Thursday, July 05, 2018

The Repeal Of Roe v Wade, A Democrat Strawman?


As July rose and June set, Supreme Court Justice Anthony Kennedy surprised everyone by announcing his retirement from the high court. Kennedy’s leave-taking will allow President Donald Trump to appoint yet another justice; this when leftists in the United States have yet to recover from his last appointment, Neil Gorsuch.

It is difficult to pigeonhole Kennedy ideologically. According to the Cato Institute, a reliable conservative organization, Kennedy’s judicial philosophy does not fit neatly on a conservative or liberal grid: “Most terms he agreed with Cato’s position more than any other justice and so he’s also sometimes known as the Court’s ‘libertarian’  justice. There’s some truth to that, even though he often reached results that libertarians liked for reasons that [supported} dignity and civility rather than classical-liberal or natural-rights theory.”

Kennedy’s announcement brought the mourners out in droves, pitchforks in hand.

U.S. Representative Rosa DeLauro, “a cheerleader and part prognosticator” on the left, according to CTMirror, sounded the alarm:  “This [yet another Trump appointment to the Supreme Court] has to be raised to a decibel level that is deafening around the country. We thought that they could never take it away but it gives you some sense of how fragile democracy is … we are fighting for the soul of this country and for democracy in the next several months.” DeLauro was alluding to the likelihood that a Supreme Court with Trump’s nominees might result in the repeal of Roe v Wade.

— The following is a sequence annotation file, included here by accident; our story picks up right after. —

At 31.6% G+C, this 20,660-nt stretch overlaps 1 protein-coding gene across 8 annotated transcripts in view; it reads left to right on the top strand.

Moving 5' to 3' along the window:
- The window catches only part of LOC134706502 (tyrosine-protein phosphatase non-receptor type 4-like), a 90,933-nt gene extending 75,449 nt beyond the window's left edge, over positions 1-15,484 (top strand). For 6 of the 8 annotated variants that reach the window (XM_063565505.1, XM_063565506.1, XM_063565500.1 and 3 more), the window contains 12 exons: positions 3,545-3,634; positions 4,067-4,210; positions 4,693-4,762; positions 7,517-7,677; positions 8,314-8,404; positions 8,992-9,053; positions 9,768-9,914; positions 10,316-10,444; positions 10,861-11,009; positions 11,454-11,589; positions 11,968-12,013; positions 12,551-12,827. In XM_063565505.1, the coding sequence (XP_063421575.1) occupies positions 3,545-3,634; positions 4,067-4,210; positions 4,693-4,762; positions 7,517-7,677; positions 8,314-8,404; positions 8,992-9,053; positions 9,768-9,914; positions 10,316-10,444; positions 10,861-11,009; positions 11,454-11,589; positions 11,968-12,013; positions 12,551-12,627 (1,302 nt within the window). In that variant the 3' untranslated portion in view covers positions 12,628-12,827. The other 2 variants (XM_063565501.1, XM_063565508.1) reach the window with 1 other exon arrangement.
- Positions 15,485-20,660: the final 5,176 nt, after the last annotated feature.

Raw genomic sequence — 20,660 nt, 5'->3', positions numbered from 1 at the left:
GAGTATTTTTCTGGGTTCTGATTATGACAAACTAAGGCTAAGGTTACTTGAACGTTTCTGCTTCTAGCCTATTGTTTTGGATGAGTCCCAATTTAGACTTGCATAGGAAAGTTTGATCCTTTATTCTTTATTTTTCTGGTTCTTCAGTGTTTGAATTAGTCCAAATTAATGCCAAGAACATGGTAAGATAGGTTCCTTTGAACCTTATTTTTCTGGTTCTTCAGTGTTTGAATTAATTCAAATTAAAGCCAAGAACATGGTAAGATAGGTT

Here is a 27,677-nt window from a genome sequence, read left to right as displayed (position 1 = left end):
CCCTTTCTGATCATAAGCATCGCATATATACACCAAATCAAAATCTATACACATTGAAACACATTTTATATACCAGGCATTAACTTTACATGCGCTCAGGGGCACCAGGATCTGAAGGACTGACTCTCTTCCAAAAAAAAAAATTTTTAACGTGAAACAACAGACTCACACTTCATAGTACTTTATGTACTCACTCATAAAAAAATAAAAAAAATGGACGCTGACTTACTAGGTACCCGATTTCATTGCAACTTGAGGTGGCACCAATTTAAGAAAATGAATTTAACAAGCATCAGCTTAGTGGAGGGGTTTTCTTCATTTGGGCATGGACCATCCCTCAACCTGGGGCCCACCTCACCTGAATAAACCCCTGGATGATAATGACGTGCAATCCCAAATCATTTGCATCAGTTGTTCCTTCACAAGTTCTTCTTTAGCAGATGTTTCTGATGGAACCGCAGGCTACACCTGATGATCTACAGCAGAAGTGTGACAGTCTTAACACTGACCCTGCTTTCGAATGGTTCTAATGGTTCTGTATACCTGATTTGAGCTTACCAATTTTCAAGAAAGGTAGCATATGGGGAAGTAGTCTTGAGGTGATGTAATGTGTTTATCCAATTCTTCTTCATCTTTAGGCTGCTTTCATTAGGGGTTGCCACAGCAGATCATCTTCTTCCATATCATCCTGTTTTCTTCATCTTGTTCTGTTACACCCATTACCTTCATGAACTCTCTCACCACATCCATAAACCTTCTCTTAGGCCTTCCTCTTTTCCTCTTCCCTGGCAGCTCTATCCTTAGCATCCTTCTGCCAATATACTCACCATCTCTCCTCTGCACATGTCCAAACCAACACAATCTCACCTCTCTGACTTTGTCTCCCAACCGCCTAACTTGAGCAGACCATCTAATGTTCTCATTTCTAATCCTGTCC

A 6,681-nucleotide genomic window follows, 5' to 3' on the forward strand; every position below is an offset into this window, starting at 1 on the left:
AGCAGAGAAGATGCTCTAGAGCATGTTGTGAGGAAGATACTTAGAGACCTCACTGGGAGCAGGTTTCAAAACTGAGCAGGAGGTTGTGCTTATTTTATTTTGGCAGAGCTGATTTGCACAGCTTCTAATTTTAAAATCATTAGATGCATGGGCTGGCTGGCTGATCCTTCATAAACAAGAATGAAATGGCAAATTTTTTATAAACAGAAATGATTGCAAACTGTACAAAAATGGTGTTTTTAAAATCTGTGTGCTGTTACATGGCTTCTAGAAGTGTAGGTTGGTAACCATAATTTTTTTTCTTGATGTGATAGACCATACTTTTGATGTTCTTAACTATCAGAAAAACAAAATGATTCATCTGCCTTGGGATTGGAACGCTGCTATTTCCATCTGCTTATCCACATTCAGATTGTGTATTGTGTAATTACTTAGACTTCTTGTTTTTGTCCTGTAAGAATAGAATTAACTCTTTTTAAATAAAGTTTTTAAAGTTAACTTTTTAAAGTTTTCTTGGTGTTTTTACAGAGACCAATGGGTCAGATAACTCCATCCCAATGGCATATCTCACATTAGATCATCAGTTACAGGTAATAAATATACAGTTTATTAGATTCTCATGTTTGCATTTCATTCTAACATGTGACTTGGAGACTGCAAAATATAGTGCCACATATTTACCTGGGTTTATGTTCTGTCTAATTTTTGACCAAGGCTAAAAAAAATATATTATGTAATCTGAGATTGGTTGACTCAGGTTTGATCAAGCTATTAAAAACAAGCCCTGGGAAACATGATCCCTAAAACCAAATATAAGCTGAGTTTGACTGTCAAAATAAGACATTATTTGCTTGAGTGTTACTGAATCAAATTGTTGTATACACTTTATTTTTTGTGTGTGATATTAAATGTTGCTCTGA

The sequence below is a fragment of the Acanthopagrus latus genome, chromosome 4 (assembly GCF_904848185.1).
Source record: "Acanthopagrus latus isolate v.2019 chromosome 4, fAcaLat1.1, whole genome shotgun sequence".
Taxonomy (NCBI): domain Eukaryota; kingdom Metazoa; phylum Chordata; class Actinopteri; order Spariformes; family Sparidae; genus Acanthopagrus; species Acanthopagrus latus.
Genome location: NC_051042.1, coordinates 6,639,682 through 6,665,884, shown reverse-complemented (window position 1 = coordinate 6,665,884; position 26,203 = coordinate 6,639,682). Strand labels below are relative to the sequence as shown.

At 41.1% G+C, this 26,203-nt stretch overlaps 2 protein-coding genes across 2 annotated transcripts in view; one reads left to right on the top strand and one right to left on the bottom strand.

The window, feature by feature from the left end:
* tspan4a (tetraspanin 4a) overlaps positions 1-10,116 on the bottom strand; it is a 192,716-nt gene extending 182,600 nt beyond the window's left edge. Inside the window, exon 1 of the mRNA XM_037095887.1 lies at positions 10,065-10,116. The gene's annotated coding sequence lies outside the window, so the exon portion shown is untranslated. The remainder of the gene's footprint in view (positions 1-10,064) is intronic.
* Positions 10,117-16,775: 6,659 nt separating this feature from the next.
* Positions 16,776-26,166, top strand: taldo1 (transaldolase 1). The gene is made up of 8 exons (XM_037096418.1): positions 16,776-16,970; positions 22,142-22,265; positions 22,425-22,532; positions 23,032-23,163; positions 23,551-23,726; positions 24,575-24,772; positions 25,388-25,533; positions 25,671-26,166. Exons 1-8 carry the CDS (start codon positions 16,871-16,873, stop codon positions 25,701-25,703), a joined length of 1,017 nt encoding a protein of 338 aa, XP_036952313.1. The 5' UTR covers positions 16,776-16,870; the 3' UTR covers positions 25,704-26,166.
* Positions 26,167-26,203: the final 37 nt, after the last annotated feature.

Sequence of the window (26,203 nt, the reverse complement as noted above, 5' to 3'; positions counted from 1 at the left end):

Some legal scholars argue that the intellectual path to Roe v Wade was tortuous. Deriving a constitutional  right to abortion from a 14th amendment fashioned in the post-Civil War Period to prevent states from depriving newly liberated slaves of “ life, liberty, or property, without due process of law” struck some constitutionalists as a form of juridical necromancy on a par with deducing Shakespeare from lamb chops.

Others thought the court’s insistence that the fetus should be shorn of all human rights until courts and legislatures thought it politically convenient to assert such rights was too clever by half. However, a majority of the voting public would agree that the defective means used by the high court to arrive at its decision should not invalidate the end point. Abortion, if not late term abortion, has now become, as the lawyers say “settled law.” The possibility of a repeal of Roe v Wade is highly unlikely. However, the remote possibility is used by demagogues as a sump pump to push campaign money into the war chests of DeLauro and other Democrat members of Connecticut’s U. S. Congressional Delegation.

Connecticut’s U.S. Senators, Dick Blumenthal and Chris Murphy, have announced their opposition to any Trump nominee to the high court. Blumenthal, not up for re-election in November, would be happy if Trump should reseat Kennedy following his retirement – not likely. Both intend to use the remote possibility that Roe v Wade will be repealed only to generate funds for the cause.

“As a candidate,” Murphy said, “I will be raising money. I will be organizing volunteers around one of the most important jobs of a United States senator, which is to make sure that the Supreme Court reflects the values of the country.” Murphy has $8 million tucked away in his campaign kitty, but more of a good thing is a better thing. His Republican opponents collectively are unlikely to pass the million dollar mark – advantage Murphy.

Unlike DeLauro and Murphy, Blumenthal will not be campaigning for re-election this year. But is it never too soon for entrenched incumbents to begin amassing campaign war chests. “As a non-candidate,” Blumenthal said, “I’m going to be using this issue to sound the alarm, as a call for action, a five-alarm fire, a break-the-glass moment. This kind of moment is going to be front-and-center in this election for sure.”

If Blumenthal ever does lose his seat in the Congress – a possibility as unlikely as the repeal of Roe v Wade – he easily could assume the position now occupied by Cecile Richards. Born (she was lucky) July 15, 1957, Richards has served as president of the Planned Parenthood Federation of America and president of the Planned Parenthood Action Fund since 2006.